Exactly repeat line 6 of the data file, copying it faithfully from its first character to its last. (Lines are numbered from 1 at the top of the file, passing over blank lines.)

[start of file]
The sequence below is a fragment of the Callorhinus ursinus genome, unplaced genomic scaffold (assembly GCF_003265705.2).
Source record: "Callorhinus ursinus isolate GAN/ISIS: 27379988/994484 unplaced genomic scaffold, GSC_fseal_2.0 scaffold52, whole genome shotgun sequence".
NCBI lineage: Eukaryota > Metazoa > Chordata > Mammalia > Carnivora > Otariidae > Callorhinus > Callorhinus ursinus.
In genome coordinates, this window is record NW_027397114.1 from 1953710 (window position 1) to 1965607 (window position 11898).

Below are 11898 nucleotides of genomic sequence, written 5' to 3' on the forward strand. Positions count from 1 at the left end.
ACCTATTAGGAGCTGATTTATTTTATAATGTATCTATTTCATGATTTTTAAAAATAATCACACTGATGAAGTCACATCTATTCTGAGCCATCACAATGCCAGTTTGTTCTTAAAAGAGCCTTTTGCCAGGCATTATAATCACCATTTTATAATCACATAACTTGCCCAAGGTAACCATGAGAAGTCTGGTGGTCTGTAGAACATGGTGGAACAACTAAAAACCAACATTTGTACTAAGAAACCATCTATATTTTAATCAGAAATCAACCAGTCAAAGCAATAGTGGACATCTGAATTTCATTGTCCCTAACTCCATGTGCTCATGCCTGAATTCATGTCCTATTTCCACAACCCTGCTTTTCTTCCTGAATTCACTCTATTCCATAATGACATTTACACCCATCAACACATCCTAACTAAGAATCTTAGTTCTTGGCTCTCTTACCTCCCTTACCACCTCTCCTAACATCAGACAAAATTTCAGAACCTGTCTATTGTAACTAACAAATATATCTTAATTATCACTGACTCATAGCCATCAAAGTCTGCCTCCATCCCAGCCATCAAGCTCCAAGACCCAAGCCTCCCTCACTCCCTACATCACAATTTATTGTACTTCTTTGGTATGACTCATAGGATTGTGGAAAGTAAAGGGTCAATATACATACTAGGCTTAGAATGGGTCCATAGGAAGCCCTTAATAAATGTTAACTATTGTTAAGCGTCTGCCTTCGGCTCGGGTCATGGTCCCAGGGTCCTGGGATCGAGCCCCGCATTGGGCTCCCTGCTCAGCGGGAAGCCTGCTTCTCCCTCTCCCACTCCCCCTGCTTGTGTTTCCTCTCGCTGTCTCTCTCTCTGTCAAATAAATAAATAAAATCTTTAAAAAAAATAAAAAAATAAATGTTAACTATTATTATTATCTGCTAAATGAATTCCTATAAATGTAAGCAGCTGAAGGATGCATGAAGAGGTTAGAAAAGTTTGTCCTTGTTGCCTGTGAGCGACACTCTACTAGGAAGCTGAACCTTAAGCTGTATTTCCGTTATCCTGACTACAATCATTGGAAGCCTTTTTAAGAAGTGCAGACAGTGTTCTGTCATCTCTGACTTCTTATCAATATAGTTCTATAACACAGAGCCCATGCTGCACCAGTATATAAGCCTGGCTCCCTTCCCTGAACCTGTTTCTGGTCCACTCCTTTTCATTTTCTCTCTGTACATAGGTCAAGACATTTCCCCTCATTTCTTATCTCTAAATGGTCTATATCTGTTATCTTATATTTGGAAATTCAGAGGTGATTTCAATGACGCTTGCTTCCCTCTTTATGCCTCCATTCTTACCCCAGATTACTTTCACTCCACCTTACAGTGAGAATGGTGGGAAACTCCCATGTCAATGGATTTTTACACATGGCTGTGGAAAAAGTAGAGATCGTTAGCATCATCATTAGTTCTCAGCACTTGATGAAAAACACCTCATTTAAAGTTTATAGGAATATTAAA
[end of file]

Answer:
ACCTATTAGGAGCTGATTTATTTTATAATGTATCTATTTCATGATTTTTAAAAATAATCACACTGATGAAGTCACATCTATTCTGAGCCATCACAATGCCAGTTTGTTCTTAAAAGAGCCTTTTGCCAGGCATTATAATCACCATTTTATAATCACATAACTTGCCCAAGGTAACCATGAGAAGTCTGGTGGTCTGTAGAACATGGTGGAACAACTAAAAACCAACATTTGTACTAAGAAACCATCTATATTTTAATCAGAAATCAACCAGTCAAAGCAATAGTGGACATCTGAATTTCATTGTCCCTAACTCCATGTGCTCATGCCTGAATTCATGTCCTATTTCCACAACCCTGCTTTTCTTCCTGAATTCACTCTATTCCATAATGACATTTACACCCATCAACACATCCTAACTAAGAATCTTAGTTCTTGGCTCTCTTACCTCCCTTACCACCTCTCCTAACATCAGACAAAATTTCAGAACCTGTCTATTGTAACTAACAAATATATCTTAATTATCACTGACTCATAGCCATCAAAGTCTGCCTCCATCCCAGCCATCAAGCTCCAAGACCCAAGCCTCCCTCACTCCCTACATCACAATTTATTGTACTTCTTTGGTATGACTCATAGGATTGTGGAAAGTAAAGGGTCAATATACATACTAGGCTTAGAATGGGTCCATAGGAAGCCCTTAATAAATGTTAACTATTGTTAAGCGTCTGCCTTCGGCTCGGGTCATGGTCCCAGGGTCCTGGGATCGAGCCCCGCATTGGGCTCCCTGCTCAGCGGGAAGCCTGCTTCTCCCTCTCCCACTCCCCCTGCTTGTGTTTCCTCTCGCTGTCTCTCTCTCTGTCAAATAAATAAATAAAATCTTTAAAAAAAATAAAAAAATAAATGTTAACTATTATTATTATCTGCTAAATGAATTCCTATAAATGTAAGCAGCTGAAGGATGCATGAAGAGGTTAGAAAAGTTTGTCCTTGTTGCCTGTGAGCGACACTCTACTAGGAAGCTGAACCTTAAGCTGTATTTCCGTTATCCTGACTACAATCATTGGAAGCCTTTTTAAGAAGTGCAGACAGTGTTCTGTCATCTCTGACTTCTTATCAATATAGTTCTATAACACAGAGCCCATGCTGCACCAGTATATAAGCCTGGCTCCCTTCCCTGAACCTGTTTCTGGTCCACTCCTTTTCATTTTCTCTCTGTACATAGGTCAAGACATTTCCCCTCATTTCTTATCTCTAAATGGTCTATATCTGTTATCTTATATTTGGAAATTCAGAGGTGATTTCAATGACGCTTGCTTCCCTCTTTATGCCTCCATTCTTACCCCAGATTACTTTCACTCCACCTTACAGTGAGAATGGTGGGAAACTCCCATGTCAATGGATTTTTACACATGGCTGTGGAAAAAGTAGAGATCGTTAGCATCATCATTAGTTCTCAGCACTTGATGAAAAACACCTCATTTAAAGTTTATAGGAATATTAAA